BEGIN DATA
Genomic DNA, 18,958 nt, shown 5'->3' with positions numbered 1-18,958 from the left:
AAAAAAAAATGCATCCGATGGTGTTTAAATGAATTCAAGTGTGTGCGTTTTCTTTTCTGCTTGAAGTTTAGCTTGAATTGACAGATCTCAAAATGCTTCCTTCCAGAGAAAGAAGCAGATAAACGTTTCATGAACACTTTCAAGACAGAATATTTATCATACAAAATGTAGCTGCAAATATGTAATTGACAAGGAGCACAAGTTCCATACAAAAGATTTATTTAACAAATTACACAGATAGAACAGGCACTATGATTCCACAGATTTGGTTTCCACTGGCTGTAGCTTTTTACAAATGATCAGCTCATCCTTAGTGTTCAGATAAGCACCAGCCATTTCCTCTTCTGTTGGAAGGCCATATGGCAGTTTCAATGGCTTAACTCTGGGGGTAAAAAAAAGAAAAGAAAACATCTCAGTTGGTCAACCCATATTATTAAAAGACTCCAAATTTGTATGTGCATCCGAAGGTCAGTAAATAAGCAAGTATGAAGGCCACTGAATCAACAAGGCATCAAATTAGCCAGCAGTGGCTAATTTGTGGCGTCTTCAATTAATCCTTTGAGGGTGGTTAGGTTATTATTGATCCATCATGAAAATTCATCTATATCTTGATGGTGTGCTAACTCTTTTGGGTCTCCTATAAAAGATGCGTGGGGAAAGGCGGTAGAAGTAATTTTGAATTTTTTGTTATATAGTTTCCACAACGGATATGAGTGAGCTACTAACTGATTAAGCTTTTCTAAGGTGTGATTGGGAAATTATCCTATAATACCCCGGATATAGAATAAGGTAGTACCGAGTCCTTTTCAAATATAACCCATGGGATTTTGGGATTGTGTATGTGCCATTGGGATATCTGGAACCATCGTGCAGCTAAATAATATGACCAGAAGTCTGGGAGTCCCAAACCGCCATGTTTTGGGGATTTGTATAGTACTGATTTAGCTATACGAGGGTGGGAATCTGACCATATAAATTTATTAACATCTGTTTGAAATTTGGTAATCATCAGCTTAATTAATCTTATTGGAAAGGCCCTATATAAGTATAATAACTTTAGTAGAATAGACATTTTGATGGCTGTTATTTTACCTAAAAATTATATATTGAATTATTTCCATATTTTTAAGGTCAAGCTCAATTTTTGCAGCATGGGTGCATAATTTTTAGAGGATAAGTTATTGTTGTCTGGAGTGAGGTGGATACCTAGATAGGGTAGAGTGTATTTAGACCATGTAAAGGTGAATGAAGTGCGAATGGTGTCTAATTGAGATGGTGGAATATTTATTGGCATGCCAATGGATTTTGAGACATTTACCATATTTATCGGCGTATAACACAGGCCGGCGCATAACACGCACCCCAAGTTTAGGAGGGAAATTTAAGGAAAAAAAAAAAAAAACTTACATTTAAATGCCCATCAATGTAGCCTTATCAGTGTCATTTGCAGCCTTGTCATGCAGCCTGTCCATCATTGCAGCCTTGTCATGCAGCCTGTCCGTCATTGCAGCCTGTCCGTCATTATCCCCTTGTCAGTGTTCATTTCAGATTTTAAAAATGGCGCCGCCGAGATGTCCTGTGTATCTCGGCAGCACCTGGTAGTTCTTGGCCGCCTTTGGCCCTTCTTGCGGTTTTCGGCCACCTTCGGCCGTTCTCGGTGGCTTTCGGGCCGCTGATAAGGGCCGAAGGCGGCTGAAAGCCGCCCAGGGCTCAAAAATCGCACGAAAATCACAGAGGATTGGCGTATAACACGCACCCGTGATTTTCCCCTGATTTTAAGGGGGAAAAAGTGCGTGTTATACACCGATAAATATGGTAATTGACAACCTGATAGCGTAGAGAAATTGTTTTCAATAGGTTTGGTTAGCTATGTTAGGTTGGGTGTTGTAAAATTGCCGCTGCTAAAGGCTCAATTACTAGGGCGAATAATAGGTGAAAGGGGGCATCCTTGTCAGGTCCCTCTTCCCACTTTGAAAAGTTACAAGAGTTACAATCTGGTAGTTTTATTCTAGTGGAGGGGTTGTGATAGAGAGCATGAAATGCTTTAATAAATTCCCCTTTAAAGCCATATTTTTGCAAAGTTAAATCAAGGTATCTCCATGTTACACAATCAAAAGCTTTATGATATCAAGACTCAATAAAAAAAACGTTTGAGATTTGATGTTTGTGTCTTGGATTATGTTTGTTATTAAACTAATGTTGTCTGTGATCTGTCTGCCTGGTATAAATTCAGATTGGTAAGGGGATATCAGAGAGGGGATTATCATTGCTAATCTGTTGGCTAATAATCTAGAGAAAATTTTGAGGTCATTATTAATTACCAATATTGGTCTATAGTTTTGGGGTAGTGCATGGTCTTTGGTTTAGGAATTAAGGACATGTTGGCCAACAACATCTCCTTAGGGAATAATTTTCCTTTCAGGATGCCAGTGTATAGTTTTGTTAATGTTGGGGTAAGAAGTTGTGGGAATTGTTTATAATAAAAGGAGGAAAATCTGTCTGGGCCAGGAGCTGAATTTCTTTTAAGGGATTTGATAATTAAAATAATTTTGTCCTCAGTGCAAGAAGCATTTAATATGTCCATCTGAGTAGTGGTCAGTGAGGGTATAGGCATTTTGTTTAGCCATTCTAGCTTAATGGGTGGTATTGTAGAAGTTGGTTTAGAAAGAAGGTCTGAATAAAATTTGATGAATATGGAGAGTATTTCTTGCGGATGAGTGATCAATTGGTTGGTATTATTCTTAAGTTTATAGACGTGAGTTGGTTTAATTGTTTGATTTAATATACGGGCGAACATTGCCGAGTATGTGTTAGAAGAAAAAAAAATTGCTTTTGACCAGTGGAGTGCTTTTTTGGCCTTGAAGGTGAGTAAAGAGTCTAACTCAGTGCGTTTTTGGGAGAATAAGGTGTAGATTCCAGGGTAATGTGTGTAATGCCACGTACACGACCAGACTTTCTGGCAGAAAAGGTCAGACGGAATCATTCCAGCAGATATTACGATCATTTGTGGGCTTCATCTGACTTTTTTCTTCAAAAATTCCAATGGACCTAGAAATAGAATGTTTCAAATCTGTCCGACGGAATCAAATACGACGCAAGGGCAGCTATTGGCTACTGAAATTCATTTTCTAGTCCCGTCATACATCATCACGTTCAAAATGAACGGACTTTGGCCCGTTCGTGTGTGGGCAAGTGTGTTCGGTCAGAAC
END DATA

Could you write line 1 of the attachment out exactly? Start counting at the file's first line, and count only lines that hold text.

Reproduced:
Genomic DNA, 18,958 nt, shown 5'->3' with positions numbered 1-18,958 from the left: